Carolyn S. Shoemaker, the world’s most successful living “comet hunter,” will speak at Cornell University Sunday, April 21, at 1 p.m. in the David L. Call Alumni Auditorium, Kennedy Hall. The talk is free and is open to the public.

The subject of the talk, which is aimed at science educators, will be asteroid and comet collisions within the solar system. The talk is sponsored by NASA’s Comet Nucleus Tour (Contour) and the central and southern sections of the Science Teachers Association of New York State. Contour, which is scheduled for launch July 1, is managed by the Applied Physics Laboratory at the Johns Hopkins University, with Cornell’s Department of Astronomy leading the science team.

Shoemaker, who has discovered more than 300 asteroids and 32 comets, is probably best known for her 1993 co-discovery of the Shoemaker-Levy 9 comet, which in 1994 collided with Jupiter. The collision gave planetary scientists the most spectacular and most widely studied solar system event in history, as each of the comet’s 23 individual fragments collided with the giant planet over a number of days.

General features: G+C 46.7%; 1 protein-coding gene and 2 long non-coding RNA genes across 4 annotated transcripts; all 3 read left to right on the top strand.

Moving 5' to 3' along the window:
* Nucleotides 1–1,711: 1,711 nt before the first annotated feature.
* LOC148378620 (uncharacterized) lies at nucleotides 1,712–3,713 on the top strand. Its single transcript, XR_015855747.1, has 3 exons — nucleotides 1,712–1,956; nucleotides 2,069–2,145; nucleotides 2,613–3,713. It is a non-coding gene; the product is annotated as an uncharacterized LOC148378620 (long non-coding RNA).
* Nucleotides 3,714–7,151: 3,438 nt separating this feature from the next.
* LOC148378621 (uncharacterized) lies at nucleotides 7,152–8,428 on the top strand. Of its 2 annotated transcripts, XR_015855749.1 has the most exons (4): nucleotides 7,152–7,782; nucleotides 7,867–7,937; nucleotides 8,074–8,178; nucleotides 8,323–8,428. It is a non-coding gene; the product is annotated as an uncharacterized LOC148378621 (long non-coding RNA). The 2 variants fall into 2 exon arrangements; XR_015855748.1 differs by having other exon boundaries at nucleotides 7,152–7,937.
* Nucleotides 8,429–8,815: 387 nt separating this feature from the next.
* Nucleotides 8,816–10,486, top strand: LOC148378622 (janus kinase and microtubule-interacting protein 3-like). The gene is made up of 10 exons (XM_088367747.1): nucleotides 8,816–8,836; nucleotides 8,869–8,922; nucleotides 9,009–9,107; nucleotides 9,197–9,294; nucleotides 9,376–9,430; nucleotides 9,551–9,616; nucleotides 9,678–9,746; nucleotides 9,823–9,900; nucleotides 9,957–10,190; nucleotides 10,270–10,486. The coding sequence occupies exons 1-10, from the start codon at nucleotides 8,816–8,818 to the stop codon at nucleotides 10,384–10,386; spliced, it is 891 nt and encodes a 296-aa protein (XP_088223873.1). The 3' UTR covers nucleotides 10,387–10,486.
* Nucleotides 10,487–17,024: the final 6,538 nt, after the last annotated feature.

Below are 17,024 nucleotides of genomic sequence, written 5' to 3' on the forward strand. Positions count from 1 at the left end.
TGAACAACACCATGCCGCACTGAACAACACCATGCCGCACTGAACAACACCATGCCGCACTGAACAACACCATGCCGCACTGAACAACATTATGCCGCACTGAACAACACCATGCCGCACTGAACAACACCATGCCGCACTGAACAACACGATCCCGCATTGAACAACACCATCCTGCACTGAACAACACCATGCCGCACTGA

Today, astronomers have identified a large population of near-Earth asteroids and comets and are aware of more than 160 impact structures, such as craters, on Earth where these objects have crashed into our planet. A new period of solar system exploration is beginning, Shoemaker says, thanks to new methods of searching the skies and studying objects.

Shoemaker, who estimates she puts in 100 search hours for each comet she finds, studied history and political science, taught high school and raised three children before she launched her career as a comet hunter at age 51. She continues to search for asteroids and comets and to study ancient impact structures at Lowell Observatory in Flagstaff, Ariz.

For her comet discoveries, she has won the Rittenhouse Medal of the Rittenhouse Astronomical Society, and in 1990 she was awarded an honorary doctorate of science by Northern Arizona University in Flagstaff. She is the widow of the late astronomer Eugene Shoemaker, who as chief scientist at the United States Geological Survey Center of Astrogeology played a leading role in organizing geological activities for the lunar landings of the late 1960s and early 1970s.